My Committee on Transportation and Infrastructure in the House of Representatives, on which I serve as the top Democrat, recently voted to advance legislation that puts an end to the EPA’s practice of retroactively revoking coal permits, like it did with the Spruce Mine in Logan County.
In recent years, the EPA has taken direct aim at the Appalachia coalfields using and abusing seemingly every regulatory tool in its arsenal to stymie, disrupt and prevent coal mining.
Under practices by the current EPA, permits for surface mines throughout the Appalachian States have been bottled up for months. But perhaps its most brazen assault on coal miners’ jobs occurred in January 2011, when the Agency retroactively vetoed a previously issued Clean Water Act permit for the Spruce Mine, despite having participated in the process leading to its issuance in the first place.
When the EPA issued its veto, I had been working with the mine company, the miners, and their families in opposing the action for months. I said at the time that this veto reaches well beyond coal; it threatens the economic security of every business that relies upon these Clean Water Act permits and that depends upon a fair and consistent permitting process.
I said at the time that it was never the intent of Congress to vest such sweeping power in the EPA. If the EPA can retroactively veto any Clean Water Act permit whenever the Administrator determines it necessary, all such permits for any range of industrial or construction activities – from highways to shopping centers — throughout the country are rendered completely meaningless.
As I have noted previously, and 27 State Attorneys General concurred recently in an amicus brief for the Supreme Court, such arbitrary power threatens every ongoing and future public construction project that requires a Clean Water Act permit, which puts billions of taxpayer dollars and much-needed jobs at greater risk.
In 2012, the U.S. District Court for the District of Columbia ruled against EPA, accusing it of “magical thinking” in justifying its claim that it has the right to retroactively veto a permit. However, the U.S. Court of Appeals for the D.C. circuit overturned that ruling last year.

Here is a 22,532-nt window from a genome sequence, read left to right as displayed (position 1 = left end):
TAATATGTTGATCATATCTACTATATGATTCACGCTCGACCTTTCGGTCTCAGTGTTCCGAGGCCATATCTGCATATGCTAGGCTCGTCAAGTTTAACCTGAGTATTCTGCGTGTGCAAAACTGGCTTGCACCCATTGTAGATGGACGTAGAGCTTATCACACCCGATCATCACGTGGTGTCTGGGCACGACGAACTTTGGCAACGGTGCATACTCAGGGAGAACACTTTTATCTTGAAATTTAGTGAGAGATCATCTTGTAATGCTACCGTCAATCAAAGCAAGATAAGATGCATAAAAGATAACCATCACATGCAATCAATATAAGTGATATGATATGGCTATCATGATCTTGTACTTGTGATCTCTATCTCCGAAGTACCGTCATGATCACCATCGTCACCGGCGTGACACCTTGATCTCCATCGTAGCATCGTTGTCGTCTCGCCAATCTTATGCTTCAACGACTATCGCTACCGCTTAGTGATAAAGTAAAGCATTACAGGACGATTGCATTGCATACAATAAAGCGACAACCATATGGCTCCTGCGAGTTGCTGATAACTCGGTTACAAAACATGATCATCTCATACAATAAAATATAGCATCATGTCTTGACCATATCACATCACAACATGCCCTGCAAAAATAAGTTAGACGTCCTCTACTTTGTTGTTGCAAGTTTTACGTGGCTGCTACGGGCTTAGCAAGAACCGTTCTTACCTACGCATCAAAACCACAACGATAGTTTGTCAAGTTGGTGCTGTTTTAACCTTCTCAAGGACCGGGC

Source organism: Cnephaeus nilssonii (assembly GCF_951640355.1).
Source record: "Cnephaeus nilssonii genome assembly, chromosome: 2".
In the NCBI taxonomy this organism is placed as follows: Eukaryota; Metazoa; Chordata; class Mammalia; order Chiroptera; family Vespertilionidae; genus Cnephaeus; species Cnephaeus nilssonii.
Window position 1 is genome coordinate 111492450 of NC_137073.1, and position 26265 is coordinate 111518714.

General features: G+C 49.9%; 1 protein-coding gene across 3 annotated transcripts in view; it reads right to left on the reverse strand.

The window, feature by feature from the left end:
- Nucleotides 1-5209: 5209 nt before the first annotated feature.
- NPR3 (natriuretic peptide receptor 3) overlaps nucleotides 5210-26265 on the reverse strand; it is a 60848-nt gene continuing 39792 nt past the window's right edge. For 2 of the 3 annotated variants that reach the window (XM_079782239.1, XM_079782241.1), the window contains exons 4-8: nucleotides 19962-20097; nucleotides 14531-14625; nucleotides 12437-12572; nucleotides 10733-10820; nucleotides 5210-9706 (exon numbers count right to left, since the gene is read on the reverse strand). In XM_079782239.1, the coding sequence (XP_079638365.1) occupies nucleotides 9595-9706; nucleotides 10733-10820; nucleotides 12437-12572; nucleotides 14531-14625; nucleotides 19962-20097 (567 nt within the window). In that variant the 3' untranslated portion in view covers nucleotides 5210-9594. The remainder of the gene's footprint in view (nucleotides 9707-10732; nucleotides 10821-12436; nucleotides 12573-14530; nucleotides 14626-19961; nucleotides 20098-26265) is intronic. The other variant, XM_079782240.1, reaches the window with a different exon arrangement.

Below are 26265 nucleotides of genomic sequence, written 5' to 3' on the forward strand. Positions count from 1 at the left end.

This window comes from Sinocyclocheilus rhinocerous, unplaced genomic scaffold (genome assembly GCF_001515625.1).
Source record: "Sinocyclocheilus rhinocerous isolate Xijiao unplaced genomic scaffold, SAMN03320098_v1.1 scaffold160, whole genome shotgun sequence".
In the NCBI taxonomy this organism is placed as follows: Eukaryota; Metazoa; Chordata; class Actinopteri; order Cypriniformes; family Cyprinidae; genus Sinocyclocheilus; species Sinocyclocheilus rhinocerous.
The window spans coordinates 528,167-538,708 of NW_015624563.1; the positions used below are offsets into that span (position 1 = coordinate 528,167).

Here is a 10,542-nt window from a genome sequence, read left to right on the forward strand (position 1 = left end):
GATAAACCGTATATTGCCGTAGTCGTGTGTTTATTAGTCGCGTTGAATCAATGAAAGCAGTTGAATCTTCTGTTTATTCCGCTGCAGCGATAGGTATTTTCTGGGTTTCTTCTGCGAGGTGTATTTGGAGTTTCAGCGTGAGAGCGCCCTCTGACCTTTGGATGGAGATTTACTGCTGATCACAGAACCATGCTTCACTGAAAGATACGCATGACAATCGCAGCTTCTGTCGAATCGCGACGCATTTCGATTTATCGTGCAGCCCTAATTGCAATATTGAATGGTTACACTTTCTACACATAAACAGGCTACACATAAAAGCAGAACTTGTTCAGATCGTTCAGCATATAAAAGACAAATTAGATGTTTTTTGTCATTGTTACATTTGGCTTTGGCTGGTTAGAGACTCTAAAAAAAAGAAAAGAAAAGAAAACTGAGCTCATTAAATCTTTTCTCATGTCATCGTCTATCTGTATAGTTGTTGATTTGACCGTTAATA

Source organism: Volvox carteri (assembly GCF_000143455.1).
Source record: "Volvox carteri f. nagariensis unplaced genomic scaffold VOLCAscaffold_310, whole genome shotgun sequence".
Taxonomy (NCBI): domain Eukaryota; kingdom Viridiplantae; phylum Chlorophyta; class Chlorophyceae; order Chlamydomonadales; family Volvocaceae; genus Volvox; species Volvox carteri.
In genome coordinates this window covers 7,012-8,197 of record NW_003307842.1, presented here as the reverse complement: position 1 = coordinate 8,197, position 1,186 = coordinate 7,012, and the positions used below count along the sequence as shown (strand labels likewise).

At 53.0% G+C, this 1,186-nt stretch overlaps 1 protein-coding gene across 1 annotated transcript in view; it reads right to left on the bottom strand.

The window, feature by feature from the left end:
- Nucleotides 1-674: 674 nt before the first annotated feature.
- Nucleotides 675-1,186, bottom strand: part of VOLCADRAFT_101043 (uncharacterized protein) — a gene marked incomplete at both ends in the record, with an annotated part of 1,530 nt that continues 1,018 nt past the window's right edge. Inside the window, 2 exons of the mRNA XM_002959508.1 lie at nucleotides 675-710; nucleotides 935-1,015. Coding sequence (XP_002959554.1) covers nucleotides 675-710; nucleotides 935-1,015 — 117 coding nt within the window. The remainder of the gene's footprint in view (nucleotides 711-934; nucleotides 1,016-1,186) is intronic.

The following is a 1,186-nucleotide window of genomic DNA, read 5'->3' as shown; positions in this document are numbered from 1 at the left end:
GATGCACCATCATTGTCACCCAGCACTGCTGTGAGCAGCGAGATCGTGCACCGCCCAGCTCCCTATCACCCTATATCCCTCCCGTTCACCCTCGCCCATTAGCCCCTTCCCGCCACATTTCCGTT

I said at the time that the decision would open the floodgates to disrupting coal mining in West Virginia and that Congressional action is needed.
Last year, I introduced the Clean Water Cooperative Federalism Act, legislation approved by the House, at my urging, on a bipartisan basis in the previous Congress, to prevent the EPA’s overreach in the Clean Water Act permitting process. I was joined by Rep. John Mica, a Republican from Florida and former Committee Chairman, in introducing the bipartisan bill.
My bill would place limits on EPA’s ability to veto dredge and fill permits previously issued by the Army Corps of Engineers, as EPA did with the Spruce Mine permit. It also would help to speed up the permitting process and rein in EPA, which has imposed new criteria for permits that have stymied the process.
When the Supreme Court recently opted not to review the appellate court’s ruling, which affirmed the EPA’s retroactive revocation of a mining permit for the Spruce Mine, I again pushed for Congressional action to put an end to the EPA’s Clean Water Act permitting overreaches – which resulted in the Committee’s approval of Rep. David McKinley’s bill to rein in the EPA’s veto authority.
My position on this matter has been consistent and unmistakably clear. The EPA’s overreach threatens coal industry jobs, but it’s also a direct threat to economic activity in communities across the country. If allowed to stand, this decision opens the door for the Agency to shut down a coal mine or stop all manner of industrial activity with an unrestricted flick of its veto pen.
The EPA is not merely taking away a piece of paper when it vetoes a permit. It is taking away the ability of our coal miners to earn an honest living and provide for their families. It is for their sake that I have been fighting all these years to rein in this abusive agency.
(Editor’s note: U.S. Rep. Nick Rahall (D-WV) represents West Virginia’s Third Congressional District.)